Stone Finishes

A polished finish on the stone has a glossy surface that reflects light and emphasizes the color and marking of the material. This type of finish is used on walls, furniture tops and other items, as well as floor tiles.

A honed finish is a satin smooth surface with relatively little light reflection. Generally, a honed finish is preferred for floors, stair treads, thresholds and other locations where heavy traffic will wear off the polished finish. A honed finish may also be used on furniture tops and other surfaces.

A flamed finish is a rough textured surface used frequently on granite floor tiles.

Stone Colors and Appearance

Granites and marbles are quarried throughout the world in a variety of colors with varying mineral compositions. In most cases, marbles and granites can be identified by visible particles at the surface of the stone. Marble will normally show “veins” or high concentrations. The minerals in granite will typically appear as small flecks distributed uniformly in the stone. Each type of stone is unique and will vary in color, texture and marking.

Sandstones vary widely in color due to different minerals and clays found in the stone. Sandstone is light gray to yellow or red. A dark reddish brown sandstone, also called brownstone, has commonly been used in the northeastern United States and eastern Canada. Bluestone is a dense, hard, fine-grained sandstone of greenish-gray or bluish-gray color and is quarried in the eastern United States.

Limestone is a widely used building stone with colors typically light gray, tan or buff. A distinguishing characteristic of many limestones is the presence of fossils that are frequently visible in the stone surface. Slate is dark green, black, gray, dark red or multi-colored. It is most commonly used as a flooring material and for roof tiles and is often distinguished by its distinct cleft texture.


Spills and Stains

Blot the spill with a paper towel immediately. Don’t wipe the area, it will spread the spill. Flush the area with plain water and mild soap and rinse several times. Dry the area thoroughly with a soft cloth. Repeat as necessary. If the stain remains, refer to the section in this brochure on stain removal.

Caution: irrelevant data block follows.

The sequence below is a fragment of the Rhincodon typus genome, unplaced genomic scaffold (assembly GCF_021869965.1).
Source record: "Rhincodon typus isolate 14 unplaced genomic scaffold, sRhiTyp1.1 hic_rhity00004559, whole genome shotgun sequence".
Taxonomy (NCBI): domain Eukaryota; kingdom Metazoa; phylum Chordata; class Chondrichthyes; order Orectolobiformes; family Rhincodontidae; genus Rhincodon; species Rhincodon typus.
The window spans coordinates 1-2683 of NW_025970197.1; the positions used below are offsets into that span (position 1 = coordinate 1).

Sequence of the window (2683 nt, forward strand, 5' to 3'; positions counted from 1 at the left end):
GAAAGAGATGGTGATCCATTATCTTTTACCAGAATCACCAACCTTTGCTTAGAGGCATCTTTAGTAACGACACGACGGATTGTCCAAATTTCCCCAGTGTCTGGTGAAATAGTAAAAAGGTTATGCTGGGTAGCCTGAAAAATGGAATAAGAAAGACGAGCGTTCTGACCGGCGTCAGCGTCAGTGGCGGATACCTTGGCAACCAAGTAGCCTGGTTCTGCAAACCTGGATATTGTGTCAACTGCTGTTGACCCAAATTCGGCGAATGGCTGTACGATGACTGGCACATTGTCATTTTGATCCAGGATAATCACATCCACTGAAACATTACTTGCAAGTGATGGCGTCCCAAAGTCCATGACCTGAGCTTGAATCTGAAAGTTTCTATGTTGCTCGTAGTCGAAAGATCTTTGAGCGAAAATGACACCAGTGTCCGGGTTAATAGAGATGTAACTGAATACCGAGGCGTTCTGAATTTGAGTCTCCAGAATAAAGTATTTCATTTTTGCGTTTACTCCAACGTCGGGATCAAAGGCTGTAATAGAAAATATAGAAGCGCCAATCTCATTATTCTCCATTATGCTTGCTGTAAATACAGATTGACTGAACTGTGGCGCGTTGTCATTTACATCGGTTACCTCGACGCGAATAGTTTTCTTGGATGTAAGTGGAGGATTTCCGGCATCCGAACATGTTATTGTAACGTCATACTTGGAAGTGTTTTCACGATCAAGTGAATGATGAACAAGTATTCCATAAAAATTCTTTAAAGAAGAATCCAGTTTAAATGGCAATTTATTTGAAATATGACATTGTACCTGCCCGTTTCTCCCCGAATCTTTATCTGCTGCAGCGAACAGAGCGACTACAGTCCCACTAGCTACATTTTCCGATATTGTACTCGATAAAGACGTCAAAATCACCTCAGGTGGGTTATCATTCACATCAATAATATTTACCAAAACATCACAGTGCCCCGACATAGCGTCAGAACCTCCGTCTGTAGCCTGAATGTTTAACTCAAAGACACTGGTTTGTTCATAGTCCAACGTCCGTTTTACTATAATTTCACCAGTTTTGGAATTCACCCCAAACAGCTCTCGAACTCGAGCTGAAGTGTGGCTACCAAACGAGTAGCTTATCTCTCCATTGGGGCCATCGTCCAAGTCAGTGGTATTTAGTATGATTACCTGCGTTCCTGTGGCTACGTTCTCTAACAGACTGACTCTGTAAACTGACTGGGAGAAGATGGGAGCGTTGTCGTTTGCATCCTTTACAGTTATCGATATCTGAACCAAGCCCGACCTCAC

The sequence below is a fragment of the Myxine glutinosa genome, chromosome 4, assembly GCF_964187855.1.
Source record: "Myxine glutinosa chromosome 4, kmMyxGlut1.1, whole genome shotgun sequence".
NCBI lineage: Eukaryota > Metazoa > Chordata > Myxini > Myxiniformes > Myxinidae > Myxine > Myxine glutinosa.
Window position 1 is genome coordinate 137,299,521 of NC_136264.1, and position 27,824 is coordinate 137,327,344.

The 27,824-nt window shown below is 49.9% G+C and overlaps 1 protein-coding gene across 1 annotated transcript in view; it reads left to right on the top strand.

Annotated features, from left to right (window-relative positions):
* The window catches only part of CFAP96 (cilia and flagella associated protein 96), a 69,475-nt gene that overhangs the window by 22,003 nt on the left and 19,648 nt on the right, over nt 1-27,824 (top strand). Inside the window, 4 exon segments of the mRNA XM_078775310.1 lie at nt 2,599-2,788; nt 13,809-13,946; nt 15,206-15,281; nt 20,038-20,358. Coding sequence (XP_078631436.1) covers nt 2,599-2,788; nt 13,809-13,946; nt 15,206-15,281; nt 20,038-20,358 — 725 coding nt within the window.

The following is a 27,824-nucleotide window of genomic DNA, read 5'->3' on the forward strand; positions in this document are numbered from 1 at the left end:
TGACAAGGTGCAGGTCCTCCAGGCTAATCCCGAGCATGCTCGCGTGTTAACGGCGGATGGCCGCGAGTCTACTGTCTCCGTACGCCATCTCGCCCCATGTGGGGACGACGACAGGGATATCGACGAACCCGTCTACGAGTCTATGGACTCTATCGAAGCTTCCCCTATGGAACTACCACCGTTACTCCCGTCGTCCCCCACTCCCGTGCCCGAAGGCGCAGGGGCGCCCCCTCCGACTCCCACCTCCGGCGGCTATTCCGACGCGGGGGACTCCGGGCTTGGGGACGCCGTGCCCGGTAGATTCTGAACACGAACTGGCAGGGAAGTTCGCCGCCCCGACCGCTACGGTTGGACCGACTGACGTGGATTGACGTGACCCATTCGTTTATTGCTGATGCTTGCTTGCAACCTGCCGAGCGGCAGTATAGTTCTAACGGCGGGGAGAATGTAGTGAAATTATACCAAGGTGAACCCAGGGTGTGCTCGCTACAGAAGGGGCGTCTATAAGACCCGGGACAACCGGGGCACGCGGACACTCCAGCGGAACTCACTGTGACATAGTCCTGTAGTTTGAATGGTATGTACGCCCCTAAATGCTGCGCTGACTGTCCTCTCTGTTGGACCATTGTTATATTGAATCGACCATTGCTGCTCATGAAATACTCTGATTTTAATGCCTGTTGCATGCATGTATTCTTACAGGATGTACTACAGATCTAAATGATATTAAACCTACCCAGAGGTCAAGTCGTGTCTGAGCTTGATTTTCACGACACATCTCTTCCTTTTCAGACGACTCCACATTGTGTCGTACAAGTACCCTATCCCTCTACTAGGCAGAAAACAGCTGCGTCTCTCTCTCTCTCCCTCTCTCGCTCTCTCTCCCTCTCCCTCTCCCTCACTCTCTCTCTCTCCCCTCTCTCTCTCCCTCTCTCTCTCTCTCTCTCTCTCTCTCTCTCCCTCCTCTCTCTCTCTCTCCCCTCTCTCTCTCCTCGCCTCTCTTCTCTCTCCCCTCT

Stain Removal

Identifying the type of stain on the stone surface is the key to removing it. If you don’t know what caused the stain, play detective. Where is the stain located? Is it near a plant, a food service area, an area where cosmetics are used? What color is it? What is the shape or pattern? What goes on in the area around the stain? Surface stains can often be removed by cleaning with an appropriate cleaning product or household chemical. Deep-seated or stubborn stains may require using a poultice or calling in a professional. The following sections describe the types of stains that you may have to deal with and appropriate household chemicals to use and how to prepare and apply a poultice to remove the stain.

Types of Stains and First Step Cleaning Actions

(grease, tar, cooking oil, milk, cosmetics)

An oil-based stain will darken the stone and normally must be chemically dissolved so the source of the stain can be flushed or rinsed away. Clean gently with a soft, liquid cleanser with bleach OR household detergent OR ammonia OR mineral spirits OR acetone.

(coffee, tea, fruit, tobacco, paper, food, urine, leaves, bark, bird droppings)

May cause a pinkish-brown stain and may disappear after the source of the stain has been removed. Outdoors, with the sources removed, normal sun and rain action will generally bleach out the stains. Indoors, clean with12% hydrogen peroxide (hair bleaching strength) and a few drops of ammonia.